College students and their supporters protested yesterday outside the Ministry of Education (MOE) against the ministry's policy of tuition hikes, decrying the hikes as the commercialization of education.
Instead of merely offering loans to students to help them cover their education, the protesters said that the government should address the problem of rising costs by levying a tax on businesses and establishing a special educational fund.
Led by the Coalition Against High Tuition in Taiwan, nearly 100 college students and supporters waves posters, chanted slogans and performed a skit during their protest.
"The tuition hike reflects the problem of the commercialization of education and the unfair taxation system. In the long run, [the ministry's] proposed tuition aid will not help the unprivileged," remarked Jian Shu-hui (
The coalition said that it is against placing the burden of increased education costs directly onto students. They demanded that the government create more sources of education funding and called on the ministry to promise not to raise the tuition for the upcoming academic year.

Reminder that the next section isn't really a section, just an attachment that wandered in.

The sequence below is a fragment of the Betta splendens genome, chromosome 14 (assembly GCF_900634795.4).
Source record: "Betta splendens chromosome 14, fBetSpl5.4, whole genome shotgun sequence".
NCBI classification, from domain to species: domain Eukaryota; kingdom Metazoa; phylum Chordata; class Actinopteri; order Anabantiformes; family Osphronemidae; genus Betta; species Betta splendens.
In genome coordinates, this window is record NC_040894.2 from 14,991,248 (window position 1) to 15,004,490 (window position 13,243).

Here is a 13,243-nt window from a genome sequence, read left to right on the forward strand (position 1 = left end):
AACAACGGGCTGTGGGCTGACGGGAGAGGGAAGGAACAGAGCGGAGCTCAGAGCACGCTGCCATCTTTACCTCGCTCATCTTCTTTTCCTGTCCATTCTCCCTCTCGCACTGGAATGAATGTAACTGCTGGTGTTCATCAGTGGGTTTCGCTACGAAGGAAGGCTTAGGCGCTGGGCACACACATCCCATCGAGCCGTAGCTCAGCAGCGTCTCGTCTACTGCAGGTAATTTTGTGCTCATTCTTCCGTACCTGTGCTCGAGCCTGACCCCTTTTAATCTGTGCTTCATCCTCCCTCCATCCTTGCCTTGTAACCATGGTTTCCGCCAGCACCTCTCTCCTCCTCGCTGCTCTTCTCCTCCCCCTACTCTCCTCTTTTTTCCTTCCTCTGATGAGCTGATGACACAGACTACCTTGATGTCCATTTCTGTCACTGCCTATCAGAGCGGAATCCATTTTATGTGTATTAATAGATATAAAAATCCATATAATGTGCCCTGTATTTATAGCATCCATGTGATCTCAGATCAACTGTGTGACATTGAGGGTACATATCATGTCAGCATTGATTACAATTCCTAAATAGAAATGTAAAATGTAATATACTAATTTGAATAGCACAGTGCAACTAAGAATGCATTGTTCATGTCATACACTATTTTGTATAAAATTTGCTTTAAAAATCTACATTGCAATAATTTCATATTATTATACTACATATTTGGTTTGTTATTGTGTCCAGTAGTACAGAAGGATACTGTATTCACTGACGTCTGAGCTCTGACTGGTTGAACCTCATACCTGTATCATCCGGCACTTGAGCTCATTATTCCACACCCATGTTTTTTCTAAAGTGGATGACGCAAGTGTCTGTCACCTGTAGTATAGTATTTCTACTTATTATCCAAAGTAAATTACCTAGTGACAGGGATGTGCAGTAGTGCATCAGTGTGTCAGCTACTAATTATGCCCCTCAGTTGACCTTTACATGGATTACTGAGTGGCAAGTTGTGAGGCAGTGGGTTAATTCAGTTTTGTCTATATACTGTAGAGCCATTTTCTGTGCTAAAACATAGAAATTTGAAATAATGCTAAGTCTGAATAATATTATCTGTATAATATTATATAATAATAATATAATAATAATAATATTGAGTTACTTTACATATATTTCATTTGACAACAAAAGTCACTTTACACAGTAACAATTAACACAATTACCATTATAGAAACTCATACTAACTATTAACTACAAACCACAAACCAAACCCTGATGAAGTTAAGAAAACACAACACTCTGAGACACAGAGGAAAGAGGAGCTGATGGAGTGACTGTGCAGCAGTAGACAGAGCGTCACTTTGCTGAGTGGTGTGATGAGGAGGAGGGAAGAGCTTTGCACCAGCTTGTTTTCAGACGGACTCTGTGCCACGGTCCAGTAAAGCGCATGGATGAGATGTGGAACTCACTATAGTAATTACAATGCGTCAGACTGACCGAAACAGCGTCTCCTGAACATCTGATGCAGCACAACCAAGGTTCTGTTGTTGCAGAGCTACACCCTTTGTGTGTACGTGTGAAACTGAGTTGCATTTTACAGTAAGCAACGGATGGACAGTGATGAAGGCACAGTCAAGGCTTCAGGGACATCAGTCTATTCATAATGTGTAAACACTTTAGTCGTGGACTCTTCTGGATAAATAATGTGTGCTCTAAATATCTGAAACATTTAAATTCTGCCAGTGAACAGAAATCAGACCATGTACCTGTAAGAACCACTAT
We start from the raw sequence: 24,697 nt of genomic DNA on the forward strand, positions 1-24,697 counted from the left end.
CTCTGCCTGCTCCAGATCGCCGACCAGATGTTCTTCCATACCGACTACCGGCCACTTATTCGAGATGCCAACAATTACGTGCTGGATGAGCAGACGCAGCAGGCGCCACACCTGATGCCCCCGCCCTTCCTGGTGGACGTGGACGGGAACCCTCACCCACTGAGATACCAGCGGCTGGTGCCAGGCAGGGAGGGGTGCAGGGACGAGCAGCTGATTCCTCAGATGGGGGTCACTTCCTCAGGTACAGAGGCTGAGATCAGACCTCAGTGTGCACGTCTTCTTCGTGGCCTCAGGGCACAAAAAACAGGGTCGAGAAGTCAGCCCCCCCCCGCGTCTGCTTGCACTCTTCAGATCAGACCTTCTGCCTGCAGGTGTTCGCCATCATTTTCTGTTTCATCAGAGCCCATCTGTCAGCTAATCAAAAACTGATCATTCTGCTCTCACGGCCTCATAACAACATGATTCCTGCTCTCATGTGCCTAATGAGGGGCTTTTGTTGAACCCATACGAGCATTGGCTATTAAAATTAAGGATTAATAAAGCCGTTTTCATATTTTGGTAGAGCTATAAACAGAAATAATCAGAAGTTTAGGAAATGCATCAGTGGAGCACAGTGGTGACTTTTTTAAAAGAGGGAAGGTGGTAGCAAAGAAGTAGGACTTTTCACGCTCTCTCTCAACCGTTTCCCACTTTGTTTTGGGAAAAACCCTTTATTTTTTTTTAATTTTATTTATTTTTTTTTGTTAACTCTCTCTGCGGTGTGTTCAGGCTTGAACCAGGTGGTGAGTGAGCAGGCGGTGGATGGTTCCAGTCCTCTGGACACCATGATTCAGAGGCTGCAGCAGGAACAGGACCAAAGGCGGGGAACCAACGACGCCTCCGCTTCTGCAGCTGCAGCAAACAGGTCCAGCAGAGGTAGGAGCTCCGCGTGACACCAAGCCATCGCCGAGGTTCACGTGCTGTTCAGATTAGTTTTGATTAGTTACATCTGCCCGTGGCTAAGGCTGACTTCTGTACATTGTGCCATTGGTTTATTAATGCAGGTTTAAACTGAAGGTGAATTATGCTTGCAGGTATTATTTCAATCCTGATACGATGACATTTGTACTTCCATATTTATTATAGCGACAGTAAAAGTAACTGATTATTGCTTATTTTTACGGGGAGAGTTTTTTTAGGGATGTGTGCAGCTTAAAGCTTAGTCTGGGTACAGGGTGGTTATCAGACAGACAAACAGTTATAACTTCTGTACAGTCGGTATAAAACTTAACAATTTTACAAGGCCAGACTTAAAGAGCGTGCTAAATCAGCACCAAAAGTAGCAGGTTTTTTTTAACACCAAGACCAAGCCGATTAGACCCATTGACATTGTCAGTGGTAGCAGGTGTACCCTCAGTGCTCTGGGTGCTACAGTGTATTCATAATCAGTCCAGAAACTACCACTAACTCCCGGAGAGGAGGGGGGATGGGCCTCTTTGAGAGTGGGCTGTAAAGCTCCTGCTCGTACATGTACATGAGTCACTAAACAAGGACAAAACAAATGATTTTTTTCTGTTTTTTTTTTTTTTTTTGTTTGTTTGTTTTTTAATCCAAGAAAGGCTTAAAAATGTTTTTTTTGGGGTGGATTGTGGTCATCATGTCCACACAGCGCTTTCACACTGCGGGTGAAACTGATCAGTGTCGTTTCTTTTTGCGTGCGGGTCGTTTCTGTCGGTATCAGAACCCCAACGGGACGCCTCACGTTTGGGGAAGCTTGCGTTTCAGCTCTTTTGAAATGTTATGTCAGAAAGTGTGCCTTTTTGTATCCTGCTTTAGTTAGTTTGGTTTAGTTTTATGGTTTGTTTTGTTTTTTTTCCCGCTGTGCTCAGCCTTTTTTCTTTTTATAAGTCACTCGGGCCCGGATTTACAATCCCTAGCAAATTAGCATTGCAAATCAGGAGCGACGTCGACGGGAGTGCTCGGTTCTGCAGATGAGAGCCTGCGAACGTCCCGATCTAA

The demand for higher education has accelerated over the years in Taiwan, along with tuition prices. According to ministry statistics released last year, 57 colleges and universities -- both private and public -- have submitted official documents seeking permission to increase tuition, claiming that they did not have budget surpluses in the past three years. With a 5 percent tuition hike, students who go to public colleges will have to pay about NT$1,500 more per semester, and students who go to private colleges will have to pay more about NT$3,000 per semester.
In response to the higher tuition fees in Taiwan, the ministry proposed tuition-aid measures earlier this year to ease college students' financial burden. The ministry announced that it has set aside a total of NT$17.4 billion (US$550.5 million) in scholarship money for college and graduate students. The ministry is also considering a proposal that students who received loans from the ministry to cover their college tuition fees would not have to pay back the money if their annual income lower than NT$240,000 after graduation.
Premier Frank Hsieh (
The promises from the administration, however, haven't appeased the angry college students.
Liu Hsiong-ya (
"According to the [ministry's] Flexible Tuition Adjustment Plan,universities need to talk to students before any tuition-related decisions are made. However, NCCU did not give us the opportunity to respond to the tuition hike," she said.
In addition to NCCU, about 70 of other institutes of higher education, including National Chung Hsin University, Chung Yuan Christian University and National Taipei University of Technology, also decided to raise their tuition for the coming academic year.
Chen Teh-hua (